Blackadder: George, I’m in trouble here … I’m not sure your particular brand of mindless optimism is going to contribute much to the proceedings.Blackadder 4, Episode 2: “Corporal Punishment”
George: Well, that’s a shame, sir, because I was planning on playing the mindless optimism card very strongly.
Sunday morning is the worst time to be an insomniac. Not only are you awake when everyone else is having a lie in, there’s also nothing to do. Everything’s closed outside and there’s little on the radio. And then, when you’ve made it to 9am, the earliest acceptable tine to turn on the television in a sleeping household, on BBC1 you get the bland horror of Andrew Marr and his less than incisive brand of political questioning. He should really be writing about the latest TV star’s home makeover for Hello magazine, not engaging in debate on the important matters of the day with senior political leaders.
Last Sunday (3 January) the centrepiece was a cuddly interview with Boris Johnson. Marr barely finished asking a question before the Prime Minister launched on another of his rehearsed fumbling speeches on how wonderful life is going to be in Britain. The country is in desperate need of leadership after the onslaught in 2020 of constant U-turns over schools, complicated lockdown rules and lies over the Brexit deal. And what did we get? Complaints about Marr’s “characteristic gloom” when asked a vaguely challenging question, and more mindless optimism of the Blackadder type above: “there are lots of reasons to be very positive about this otherwise gloomy New Year”.
This is, of course, insulting and insensitive to all those families of the more than 75,000 victims of Johnson’s delayed, half-hearted attempt at lockdown last year. It’s also entirely in character. On Brexit and the pandemic, mindless optimism is the order of the day, well, every day actually.
36 hours after the Marr interview, Boris Johnson was on national TV informing us of an imminent lockdown. Yet another U-turn. One six year old girl was inconsolable on Monday evening when Boris announced that schools would now close. Does he not realise the agony his inconsistency causes?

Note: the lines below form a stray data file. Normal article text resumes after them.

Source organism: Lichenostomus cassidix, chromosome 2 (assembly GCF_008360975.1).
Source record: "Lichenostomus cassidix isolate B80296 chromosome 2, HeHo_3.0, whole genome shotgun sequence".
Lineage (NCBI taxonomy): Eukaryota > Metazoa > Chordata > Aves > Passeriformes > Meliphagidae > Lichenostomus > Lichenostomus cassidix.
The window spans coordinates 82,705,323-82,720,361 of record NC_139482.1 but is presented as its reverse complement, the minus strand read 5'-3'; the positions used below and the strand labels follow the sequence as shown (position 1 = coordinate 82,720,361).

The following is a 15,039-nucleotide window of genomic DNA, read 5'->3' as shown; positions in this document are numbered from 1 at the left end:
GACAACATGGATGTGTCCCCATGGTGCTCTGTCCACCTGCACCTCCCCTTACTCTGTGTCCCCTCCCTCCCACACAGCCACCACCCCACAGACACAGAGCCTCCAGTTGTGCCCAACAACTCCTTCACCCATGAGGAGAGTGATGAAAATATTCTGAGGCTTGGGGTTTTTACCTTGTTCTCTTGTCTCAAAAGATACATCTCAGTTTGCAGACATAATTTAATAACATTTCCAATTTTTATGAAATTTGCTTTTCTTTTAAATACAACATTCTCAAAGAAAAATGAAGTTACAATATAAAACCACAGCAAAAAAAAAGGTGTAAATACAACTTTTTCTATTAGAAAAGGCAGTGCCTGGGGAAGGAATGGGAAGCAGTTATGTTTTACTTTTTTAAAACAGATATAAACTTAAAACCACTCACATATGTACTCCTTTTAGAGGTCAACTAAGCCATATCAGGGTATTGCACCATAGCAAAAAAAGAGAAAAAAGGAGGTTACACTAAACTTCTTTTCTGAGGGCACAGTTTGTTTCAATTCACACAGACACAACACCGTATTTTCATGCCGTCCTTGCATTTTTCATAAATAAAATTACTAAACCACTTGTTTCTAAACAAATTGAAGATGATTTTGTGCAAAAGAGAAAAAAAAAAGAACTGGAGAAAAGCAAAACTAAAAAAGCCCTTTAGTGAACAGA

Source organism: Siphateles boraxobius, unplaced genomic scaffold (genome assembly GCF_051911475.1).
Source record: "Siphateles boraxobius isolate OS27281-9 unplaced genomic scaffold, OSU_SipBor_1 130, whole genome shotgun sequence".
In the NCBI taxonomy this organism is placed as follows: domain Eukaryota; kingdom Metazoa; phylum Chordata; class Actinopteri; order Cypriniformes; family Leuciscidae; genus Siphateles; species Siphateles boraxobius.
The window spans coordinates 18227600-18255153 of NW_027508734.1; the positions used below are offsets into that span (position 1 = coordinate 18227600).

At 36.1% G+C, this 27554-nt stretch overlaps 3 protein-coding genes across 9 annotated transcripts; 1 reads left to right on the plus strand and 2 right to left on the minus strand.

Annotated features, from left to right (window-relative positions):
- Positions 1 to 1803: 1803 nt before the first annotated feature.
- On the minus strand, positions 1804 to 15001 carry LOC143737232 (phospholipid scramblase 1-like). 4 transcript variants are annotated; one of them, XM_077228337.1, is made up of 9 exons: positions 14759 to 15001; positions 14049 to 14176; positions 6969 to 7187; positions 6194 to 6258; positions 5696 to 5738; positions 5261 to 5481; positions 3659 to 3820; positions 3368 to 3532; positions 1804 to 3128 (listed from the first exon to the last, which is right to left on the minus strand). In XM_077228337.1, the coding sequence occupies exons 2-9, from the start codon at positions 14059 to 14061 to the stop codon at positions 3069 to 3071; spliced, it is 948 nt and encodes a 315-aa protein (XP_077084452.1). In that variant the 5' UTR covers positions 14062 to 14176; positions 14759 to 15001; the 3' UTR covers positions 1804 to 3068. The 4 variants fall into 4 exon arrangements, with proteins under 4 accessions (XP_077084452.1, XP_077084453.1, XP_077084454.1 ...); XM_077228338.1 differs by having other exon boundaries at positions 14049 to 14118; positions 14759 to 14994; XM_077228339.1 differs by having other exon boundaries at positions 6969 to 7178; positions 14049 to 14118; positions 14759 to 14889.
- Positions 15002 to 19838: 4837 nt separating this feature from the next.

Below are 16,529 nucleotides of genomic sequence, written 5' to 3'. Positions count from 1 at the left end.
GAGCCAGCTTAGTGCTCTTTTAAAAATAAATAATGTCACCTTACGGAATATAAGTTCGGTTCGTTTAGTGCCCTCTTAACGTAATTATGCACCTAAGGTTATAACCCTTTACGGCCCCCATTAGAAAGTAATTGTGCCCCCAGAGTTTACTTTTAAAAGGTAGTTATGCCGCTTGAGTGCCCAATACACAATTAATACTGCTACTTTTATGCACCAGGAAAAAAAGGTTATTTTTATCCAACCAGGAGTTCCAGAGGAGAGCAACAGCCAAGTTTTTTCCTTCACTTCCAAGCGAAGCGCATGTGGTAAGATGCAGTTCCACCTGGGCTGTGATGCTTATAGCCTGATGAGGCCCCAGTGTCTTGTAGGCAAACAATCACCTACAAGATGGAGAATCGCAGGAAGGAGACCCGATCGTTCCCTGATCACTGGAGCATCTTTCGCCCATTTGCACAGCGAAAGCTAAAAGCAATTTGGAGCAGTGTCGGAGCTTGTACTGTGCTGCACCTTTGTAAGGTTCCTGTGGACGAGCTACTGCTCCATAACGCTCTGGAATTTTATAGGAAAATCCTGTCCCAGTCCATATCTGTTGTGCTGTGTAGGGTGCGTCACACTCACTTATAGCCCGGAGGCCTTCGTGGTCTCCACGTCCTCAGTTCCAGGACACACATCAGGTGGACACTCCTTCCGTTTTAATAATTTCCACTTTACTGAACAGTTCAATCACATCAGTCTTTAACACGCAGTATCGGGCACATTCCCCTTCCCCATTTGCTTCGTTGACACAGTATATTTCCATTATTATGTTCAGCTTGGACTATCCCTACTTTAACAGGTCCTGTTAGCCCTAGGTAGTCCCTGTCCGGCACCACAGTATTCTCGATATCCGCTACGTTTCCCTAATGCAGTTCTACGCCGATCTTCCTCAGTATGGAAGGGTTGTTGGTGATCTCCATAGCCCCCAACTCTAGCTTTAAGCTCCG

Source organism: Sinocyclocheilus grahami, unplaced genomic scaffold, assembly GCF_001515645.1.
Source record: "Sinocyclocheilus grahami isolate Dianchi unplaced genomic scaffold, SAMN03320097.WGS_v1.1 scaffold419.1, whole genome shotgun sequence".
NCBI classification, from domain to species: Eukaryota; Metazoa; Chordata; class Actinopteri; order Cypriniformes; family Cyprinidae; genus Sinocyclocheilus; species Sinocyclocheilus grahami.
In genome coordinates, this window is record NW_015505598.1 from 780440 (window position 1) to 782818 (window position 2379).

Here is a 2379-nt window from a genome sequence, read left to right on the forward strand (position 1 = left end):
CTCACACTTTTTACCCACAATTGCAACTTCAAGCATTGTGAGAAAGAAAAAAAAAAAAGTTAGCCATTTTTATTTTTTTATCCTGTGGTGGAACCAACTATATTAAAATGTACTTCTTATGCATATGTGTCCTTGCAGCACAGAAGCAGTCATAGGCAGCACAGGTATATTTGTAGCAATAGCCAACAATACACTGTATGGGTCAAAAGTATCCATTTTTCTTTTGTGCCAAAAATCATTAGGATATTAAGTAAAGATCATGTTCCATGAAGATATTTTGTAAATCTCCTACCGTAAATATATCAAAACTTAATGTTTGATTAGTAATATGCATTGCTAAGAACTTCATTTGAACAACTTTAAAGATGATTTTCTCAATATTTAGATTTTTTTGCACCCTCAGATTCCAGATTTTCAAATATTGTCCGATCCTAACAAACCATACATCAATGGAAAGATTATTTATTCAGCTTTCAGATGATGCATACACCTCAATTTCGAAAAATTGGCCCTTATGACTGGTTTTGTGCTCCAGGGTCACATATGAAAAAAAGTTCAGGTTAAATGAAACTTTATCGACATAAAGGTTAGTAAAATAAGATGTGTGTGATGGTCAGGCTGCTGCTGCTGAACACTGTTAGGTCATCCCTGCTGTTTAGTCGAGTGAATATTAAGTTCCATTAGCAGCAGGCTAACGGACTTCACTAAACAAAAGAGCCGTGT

It was the same attitude in the trade negotiations
It was easy to see that Britain was going to get the worst end of a deal with the EU. Our trade “experts” (I use the term loosely), without serious experience for nearly 50 years while we were in the EU, were faced with the daunting prospect of agreeing any future Britain – EU relationship with the World’s most seasoned trade negotiators. At their first meeting, Michel Barnier and his team turned up with some weighty binders full of information. David Davies didn’t come with anything more than a schoolboy’s sheepish grin; he didn’t even appear to have a pencil to take notes.
Getting a bad deal doesn’t fit with Johnson’s narrative, of course. So, it was no surprise when he described the pre-Christmas agreement with the EU as enabling the UK to have its cake and eat it; it’s a “cake-ist treaty”. Bizarrely, he refused to acknowledge it will mean new barriers to trade, ignoring the extra administrative burden of customs declarations, and export health, regulatory and rules of origin checks and all the rest. It also doesn’t include services – good luck with negotiating future arrangements when Frankfurt and Paris are pushing for a slice of London’s lucrative financial services cake. The government is hoping a financial services deal will be done in 12 weeks, which would be an impressive improvement on the years of negotiating the trade deal took.
Johnson once said that when it comes to cake, he is “pro having it and pro eating it too”. He doesn’t want to make the hard choices necessary to govern. He also doesn’t want to be honest with us.
In his first days as Prime Minister in July 2019 he introduced “boosterism” as his new economic strategy, with plans to recruit 20,000 new police officers, a promise to build new hospitals and previewing a plan to fix Britain’s social care system and build a new railway line between Manchester and Leeds.
The false optimism continued
Those plans were understandably stopped by the pandemic. What hasn’t stopped is the boosterism. On 20 May last year, he said “we have growing confidence that we will have a test, track and trace operation that will be world-beating and yes, it will be in place by June 1.” That’s twelve days after he made that statement. It wasn’t, of course. He was either hugely misinformed by those around him or he must have known then that this wasn’t going to happen. In July he said the disruption of the pandemic would all be over “in time for Christmas” and now is the time to “look ahead with optimism”. By Christmas itself, he was saying that “by April, things will be much better”.
This is a dangerous time for this country. Many people are rightly scared in a way they never have been before. Johnson’s Bertie Wooster act (or as I like to think of it his “Wertie Booster” act) has to stop. We need to get real. And I need to find a way to sleep until Andrew Marr has gone off air on a Sunday morning.